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Pitch pine ~ photo by Brian Yahn, KSNPC

Hi Lewis Pine Barrens State Nature Preserve

Location: Harlan County
Size: 303 acres
Access: Access for research onlyResearch Only

* Southeast Education Foundation
Purchased with Assistance of:  
The Nature Conservancy 
* Kentucky Heritage Land Conservation Fund

Link to Kentucky Heritage Land Conservation Fund
Hi Lewis Pine Barrens State Nature Preserve protects 303 acres of outstanding pine-oak woodland, dominated by pitch pine (Pinus rigida) and chestnut oak (Quercus montana), on the steep, mid to upper south-facing slope of Pine Mountain in Harlan County. One-hundred sixty-four acres were acquired with the assistance of The Nature Conservancy and dedicated into the state nature preserves system on June 4, 1997. An additional 139 acres owned by the Southeast Education Foundation was dedicated June 9, 2004. The Southeast Education Foundation was established in 1981 with the mission to develop private sector support and resources for scholarships, instructional programs and administrative needs at Southeast Community College. With the addition of the foundation’s property, the preserve border expanded west to Hi Lewis Branch, safeguarding the remaining pine barrens acreage the commission had sought to protect since 1997.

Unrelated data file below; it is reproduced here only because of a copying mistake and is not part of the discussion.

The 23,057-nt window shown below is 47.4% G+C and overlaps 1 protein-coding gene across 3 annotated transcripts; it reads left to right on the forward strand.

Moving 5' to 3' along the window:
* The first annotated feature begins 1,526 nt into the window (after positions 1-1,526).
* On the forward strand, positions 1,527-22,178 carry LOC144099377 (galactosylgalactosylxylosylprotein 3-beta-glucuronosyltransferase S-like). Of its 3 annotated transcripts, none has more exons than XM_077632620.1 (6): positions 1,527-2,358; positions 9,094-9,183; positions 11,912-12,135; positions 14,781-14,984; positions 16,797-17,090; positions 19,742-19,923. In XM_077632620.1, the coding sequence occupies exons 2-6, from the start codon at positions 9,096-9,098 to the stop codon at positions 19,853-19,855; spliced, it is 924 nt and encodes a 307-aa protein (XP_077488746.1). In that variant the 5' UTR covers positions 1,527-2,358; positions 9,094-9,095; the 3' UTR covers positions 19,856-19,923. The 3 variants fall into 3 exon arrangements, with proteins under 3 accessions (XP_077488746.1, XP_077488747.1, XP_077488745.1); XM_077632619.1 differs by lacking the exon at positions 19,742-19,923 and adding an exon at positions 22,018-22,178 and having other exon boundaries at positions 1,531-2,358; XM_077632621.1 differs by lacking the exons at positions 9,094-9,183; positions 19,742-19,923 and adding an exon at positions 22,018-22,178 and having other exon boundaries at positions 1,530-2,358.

Named for the stream that drains the area, this part of the mountain supports an extremely rare Pine Barrens community as well as a number of rare plants that are found in association with it. The open areas feature an unusual mix of plants typically thought of as prairie plants, such as little bluestem (Schizachyrium scoparium) and Indian grass (Sorghastrum nutans) and also drought tolerant plants such as low-bush blueberries (Vaccinium sp.). Rare plants found at the site include diminutive screwstem (Bartonia virginica), frostweed (Helianthemum canadense) and the largest known Kentucky population of yellow wild indigo (Baptisia tinctoria).

Spanning 1,000 feet in elevation from the base of the mountain to the ridge crest, the preserve also protects flowering and fruiting American chestnut trees (Castanea dentata), Hemlock-mixed Mesophytic Forest and massive sandstone outcrops and cliffs.

Access is by written permission only.